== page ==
Happy 113th Birthday Dr. Seuss

Today is the 113th birthday of a man considered to be the most popular children’s book writer in American history, the best-selling children’s book writer of all time, and a man who revolutionized the way children learned to read: Theodor Geisel, better known as Dr. Seuss.  I have been obsessed with “The 5,000 Fingers of Dr. T.” since watching it one christmas at my mother’s house.  It is insane.    I am not the only fan, there are legions of them, many honoring him with similarly-rhythmed writing.  What David Rakoff did in his book Love, Dishonor, Marry, Die, Cherish, Perish: A Novel is brilliant.   You can listen to some of it read (it is absolutely best when read by the author) in an episode  for This American Life called “Oh The Places You Won’t Go” (TAL Show #470:  Show Me The Way).   You can listen to it here and I truly wish you would.  The world is a better place because he was in it and still feel the loss that he has left.

drseusswartime1

NAME: Theodor “Ted” Seuss Geisel
OCCUPATION: Illustrator, Author
BIRTH DATE: March 02, 1904
DEATH DATE: September 24, 1991
EDUCATION: Dartmouth College, University of Oxford
PLACE OF BIRTH: Springfield, Massachusetts
PLACE OF DEATH: La Jolla, California
REMAINS: Cremated (ashes scattered)
EMMY 1978 for Halloween Is Grinch Night (shared)
EMMY 1982 for The Grinch Grinches the Cat in the Hat (shared)
HOLLYWOOD WALK OF FAME 11-Mar-2004 at 6600 Hollywood Blvd.

Best Known For:  Throughout his career, cartoonist and writer Dr. Seuss published 60 children’s books, including The Cat in the Hat and Green Eggs and Ham.

Today is the 110th birthday of a man considered to be the most popular children’s book writer in American history, the best-selling children’s book writer of all time, and a man who revolutionized the way children learned to read: Theodor Geisel, better known as Dr. Seuss, was born in Springfield, Massachusetts, on this day in 1904. He’s the author of more than 60 children’s books, including Horton Hears a Who! (1954), One Fish, Two Fish, Red Fish, Blue Fish (1960), Green Eggs and Ham (1960), Hop on Pop (1963), Oh, the Thinks You Can Think! (1975), The Butter Battle Book (1984), and of course, The Cat in the Hat (1957).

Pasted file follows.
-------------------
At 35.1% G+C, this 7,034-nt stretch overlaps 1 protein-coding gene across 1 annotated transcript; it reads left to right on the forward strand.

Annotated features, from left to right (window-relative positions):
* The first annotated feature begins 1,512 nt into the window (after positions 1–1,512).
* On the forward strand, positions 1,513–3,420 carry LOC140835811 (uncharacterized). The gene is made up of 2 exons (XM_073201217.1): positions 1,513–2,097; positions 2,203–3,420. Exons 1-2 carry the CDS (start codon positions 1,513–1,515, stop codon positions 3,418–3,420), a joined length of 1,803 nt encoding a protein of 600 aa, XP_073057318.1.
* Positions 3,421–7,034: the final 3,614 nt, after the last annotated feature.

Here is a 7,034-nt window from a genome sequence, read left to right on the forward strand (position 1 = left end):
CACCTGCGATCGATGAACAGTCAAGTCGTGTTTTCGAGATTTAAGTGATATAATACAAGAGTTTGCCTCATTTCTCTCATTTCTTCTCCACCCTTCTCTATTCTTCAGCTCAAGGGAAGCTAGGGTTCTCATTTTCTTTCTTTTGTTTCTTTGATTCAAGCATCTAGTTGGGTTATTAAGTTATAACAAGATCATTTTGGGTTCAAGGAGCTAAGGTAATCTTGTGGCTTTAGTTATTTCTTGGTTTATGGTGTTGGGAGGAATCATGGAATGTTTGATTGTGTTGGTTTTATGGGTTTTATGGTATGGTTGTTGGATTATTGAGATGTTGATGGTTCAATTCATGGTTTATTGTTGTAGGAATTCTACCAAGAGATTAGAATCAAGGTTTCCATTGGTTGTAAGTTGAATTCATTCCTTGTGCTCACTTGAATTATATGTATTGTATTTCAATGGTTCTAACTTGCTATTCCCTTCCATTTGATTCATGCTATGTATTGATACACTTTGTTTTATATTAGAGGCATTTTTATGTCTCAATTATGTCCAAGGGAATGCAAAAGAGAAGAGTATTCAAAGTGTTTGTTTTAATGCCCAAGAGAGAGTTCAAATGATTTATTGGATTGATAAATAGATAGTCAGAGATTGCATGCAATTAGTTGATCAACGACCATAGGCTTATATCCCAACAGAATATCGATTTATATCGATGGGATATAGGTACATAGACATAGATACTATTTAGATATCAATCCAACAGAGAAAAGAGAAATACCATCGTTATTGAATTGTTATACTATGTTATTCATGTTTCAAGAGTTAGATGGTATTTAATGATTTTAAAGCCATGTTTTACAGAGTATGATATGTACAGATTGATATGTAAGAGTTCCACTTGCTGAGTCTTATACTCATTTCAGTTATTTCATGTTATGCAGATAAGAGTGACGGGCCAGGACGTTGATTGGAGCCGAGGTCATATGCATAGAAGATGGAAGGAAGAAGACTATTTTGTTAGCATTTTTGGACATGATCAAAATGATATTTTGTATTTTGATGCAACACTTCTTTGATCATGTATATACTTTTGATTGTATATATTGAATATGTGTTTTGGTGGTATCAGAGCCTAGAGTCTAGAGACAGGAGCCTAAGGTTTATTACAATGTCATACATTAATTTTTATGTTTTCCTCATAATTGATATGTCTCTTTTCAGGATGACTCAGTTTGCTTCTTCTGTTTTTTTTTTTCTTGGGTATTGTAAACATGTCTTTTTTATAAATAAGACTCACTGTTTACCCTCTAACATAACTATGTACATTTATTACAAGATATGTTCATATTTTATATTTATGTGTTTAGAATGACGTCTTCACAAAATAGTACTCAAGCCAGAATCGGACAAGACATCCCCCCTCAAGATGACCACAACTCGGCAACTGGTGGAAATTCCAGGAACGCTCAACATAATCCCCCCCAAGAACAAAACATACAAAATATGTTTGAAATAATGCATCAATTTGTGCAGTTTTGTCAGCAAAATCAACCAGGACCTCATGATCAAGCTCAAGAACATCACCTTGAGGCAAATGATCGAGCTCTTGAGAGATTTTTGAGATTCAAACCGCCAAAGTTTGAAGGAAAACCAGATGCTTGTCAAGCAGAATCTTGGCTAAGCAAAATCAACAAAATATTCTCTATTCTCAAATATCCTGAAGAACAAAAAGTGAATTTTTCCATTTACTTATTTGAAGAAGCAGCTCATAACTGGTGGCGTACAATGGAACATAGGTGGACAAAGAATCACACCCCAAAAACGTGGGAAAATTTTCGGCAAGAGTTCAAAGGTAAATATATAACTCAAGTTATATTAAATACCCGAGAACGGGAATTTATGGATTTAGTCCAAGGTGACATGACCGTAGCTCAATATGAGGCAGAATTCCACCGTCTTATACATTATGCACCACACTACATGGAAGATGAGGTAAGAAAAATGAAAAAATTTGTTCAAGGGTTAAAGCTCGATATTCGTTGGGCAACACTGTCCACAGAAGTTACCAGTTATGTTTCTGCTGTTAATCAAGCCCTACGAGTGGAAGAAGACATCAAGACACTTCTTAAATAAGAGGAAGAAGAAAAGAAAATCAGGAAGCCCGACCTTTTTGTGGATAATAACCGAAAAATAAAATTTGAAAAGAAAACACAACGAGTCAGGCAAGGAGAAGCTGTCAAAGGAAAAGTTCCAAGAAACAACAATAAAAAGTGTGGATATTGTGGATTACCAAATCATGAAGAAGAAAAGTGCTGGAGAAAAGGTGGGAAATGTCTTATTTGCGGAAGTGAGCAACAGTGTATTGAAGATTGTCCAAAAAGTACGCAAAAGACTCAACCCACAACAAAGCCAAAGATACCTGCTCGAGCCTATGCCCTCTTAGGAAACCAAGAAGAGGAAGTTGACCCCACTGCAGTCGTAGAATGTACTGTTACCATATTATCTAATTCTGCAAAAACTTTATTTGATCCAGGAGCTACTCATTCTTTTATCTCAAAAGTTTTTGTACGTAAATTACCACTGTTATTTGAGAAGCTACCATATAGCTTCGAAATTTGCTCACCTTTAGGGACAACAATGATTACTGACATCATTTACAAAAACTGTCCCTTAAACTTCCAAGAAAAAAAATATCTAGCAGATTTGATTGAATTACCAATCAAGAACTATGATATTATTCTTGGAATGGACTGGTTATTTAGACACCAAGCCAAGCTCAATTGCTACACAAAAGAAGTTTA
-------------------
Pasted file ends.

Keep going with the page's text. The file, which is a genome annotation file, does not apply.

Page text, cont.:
“Be who you are and say what you feel, because those who mind don’t matter and those who matter don’t mind.”

He was the grandson of German immigrants, a lifelong Lutheran, a Dartmouth graduate, and an Oxford dropout. His mom was 6 feet tall and 200 pounds, a competitive platform high diver who read him bedtime stories every night. His dad inherited a brewery from his own German immigrant father a month before Prohibition began in the U.S., and eventually became a zookeeper who took young Theodor with him to work. The future Dr. Seuss grew up around the zoo, running around in the cages with baby lions and baby tigers.
-You Have to Be Odd to Be Number One.- – Dr. SeussAt Dartmouth, he majored in English and wrote for the campus humor magazine. But one night he was caught drinking gin with some friends; since this was during Prohibition, it was an illegal act. The Dartmouth administration did not expel him, but as a disciplinary punishment, they did make him resign from all of his extracurricular activities, including the humor magazine, of which he was the editor-in-chief. From then on, he wrote for the magazine subversively, signing his work with his mother’s maiden name, Seuss.
Google SeussHis mother’s family pronounced it “Soise,” the way it’s said in Germany, but people in the States kept mispronouncing it Seuss. He eventually embraced the Anglican mispronunciation: After all, it rhymed with Mother Goose, not a bad thing for an aspiring children’s book writer.

In 1937, he published his first children’s book, And to Think That I Saw It on Mulberry Street, which he said was inspired by the rhythms of a steamliner cruiser he was on. He wrote the book, and much of the rest of his life’s work, in rhyming anapestic meter, also called trisyllabic meter. The meter is very alluring and catchy, and Seuss’s masterful use of it is a big part of why his books are so enjoyable to read. The meter is made up of two weak beats followed by a stressed syllable — da da DUM da da DUM da da DUM da da DUM, as in “And today the Great Yertle, that Marvelous he / Is King of the Mud. That is all he can see.”